In January 2006, Jet Airways offered to take over Air Sahara, part of Subrata Roy’s Sahara group. Much like Goyal, Roy too had made a mysterious climb up the big-stakes ladder. In March 2014, the Supreme Court of India sent Roy to jail in a running battle between the Sahara group and the country’s capital market watchdog, the Securities and Exchange Board of India (SEBI), over inconsistencies in the accounting of Rs 24,773 crore that it claimed to have collected from 3.1 crore investors. The addresses of most of these subscribers couldn’t be verified, and Roy’s legal team was accused of trying to mislead the market regulator and courts. As of mid-2016, he continues to be in jail.
Let’s return to his airline interests, though. In January 2006, Jet Airways offered to buy Air Sahara for Rs 2,300 crore in the biggest deal yet in Indian aviation history. There was concern among some analysts that Jet was overpaying. The civil aviation ministry gave an in-principle approval, but concerns about security clearance came up again in the context of Goyal joining the Air Sahara board. A minister in the UPA government took aside the chief of an intelligence agency involved in the matter and told him to be meticulous in dealing with it. “I was surprised because he was known to be a Goyal man, and here he was telling me to be firm with Jet Airways,” the official told me. As instructed, the agencies were meticulous, thus delaying the process, and as a result, the deal collapsed. Both sides filed lawsuits against each other. Strangely, a day after the deal officially collapsed, Goyal’s security clearance came through, this time from the home ministry.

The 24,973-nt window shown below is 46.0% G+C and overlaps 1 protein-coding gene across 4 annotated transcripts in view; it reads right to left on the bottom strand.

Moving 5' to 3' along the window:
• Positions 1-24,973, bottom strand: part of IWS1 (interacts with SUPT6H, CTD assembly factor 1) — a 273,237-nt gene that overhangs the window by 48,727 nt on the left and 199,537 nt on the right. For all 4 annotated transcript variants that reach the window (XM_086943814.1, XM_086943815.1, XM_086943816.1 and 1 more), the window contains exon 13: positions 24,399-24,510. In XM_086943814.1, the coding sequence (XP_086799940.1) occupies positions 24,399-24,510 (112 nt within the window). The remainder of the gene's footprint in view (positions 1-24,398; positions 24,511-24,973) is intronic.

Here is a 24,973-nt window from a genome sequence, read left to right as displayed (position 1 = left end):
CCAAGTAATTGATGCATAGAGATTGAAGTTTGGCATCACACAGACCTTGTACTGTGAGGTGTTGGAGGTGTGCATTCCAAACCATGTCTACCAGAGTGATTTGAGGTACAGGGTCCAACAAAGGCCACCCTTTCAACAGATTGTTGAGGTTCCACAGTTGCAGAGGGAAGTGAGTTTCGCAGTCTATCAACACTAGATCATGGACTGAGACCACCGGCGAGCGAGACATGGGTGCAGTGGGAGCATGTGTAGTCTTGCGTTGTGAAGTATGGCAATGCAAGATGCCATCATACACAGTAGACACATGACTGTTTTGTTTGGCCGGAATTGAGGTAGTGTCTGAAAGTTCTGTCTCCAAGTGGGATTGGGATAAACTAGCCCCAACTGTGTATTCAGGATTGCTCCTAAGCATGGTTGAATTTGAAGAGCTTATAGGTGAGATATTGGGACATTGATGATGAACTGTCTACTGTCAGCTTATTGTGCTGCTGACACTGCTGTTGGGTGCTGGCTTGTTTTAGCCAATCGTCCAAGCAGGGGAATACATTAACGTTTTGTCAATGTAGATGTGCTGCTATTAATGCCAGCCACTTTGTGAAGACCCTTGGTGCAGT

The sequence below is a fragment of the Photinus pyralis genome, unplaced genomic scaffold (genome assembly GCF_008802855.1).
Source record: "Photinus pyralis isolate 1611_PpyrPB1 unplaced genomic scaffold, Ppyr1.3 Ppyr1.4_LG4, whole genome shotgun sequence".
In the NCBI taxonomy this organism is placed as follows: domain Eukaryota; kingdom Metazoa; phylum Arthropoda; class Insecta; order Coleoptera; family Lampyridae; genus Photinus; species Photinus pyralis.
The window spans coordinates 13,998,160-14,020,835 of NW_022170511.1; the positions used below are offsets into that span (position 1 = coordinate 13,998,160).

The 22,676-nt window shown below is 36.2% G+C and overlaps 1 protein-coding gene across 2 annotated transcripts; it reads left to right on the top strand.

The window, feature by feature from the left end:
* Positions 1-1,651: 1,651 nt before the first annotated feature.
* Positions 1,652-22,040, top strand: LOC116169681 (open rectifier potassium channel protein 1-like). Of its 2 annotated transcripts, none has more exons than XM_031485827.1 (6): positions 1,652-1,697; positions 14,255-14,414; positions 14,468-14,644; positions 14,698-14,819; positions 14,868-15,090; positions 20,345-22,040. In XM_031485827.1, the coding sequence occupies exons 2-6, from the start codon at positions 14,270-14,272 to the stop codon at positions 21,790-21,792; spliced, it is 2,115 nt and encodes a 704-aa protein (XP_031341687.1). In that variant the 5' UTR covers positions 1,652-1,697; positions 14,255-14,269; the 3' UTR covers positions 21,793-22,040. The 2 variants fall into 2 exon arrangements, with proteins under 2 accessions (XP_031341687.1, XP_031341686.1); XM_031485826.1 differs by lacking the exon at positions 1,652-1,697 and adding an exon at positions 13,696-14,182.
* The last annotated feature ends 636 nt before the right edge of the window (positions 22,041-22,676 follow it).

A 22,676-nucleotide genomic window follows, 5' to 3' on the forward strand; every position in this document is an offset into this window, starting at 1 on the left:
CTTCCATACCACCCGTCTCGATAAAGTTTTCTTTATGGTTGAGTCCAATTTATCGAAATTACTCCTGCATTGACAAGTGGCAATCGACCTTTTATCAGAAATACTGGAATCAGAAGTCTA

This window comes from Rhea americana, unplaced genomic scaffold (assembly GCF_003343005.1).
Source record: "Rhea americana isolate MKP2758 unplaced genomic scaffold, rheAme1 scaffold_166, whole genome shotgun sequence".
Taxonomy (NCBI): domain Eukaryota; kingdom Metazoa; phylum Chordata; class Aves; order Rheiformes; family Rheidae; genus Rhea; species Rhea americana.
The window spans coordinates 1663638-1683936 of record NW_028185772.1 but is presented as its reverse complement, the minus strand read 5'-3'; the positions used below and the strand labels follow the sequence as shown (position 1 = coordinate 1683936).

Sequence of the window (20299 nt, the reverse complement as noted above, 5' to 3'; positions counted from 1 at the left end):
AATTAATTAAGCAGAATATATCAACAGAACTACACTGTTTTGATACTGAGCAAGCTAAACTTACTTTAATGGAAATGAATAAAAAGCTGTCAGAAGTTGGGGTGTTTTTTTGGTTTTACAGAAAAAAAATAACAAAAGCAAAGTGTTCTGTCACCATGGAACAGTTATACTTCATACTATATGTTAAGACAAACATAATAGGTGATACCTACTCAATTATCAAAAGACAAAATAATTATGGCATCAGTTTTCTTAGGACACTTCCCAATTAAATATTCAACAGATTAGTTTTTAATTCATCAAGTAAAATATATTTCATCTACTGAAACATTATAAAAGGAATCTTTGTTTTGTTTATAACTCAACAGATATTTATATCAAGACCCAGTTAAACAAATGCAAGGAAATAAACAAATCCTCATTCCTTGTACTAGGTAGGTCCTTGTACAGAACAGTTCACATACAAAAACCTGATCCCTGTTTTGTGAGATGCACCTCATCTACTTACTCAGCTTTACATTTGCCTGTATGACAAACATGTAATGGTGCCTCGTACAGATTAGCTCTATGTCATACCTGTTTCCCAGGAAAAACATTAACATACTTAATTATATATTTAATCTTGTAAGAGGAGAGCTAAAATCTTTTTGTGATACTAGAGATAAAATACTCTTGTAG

Sahara’s ventures were running in losses, and the group had been scrambling for cash. It restarted negotiations with Jet. This time, a desperate Sahara settled at Rs 1,450 crore, almost 40 per cent less than the original offer. “I have rarely seen Subrata Roy so helpless,” one of the key negotiators in the deal told me during a meeting in Mumbai. “Nareshji was in complete command.”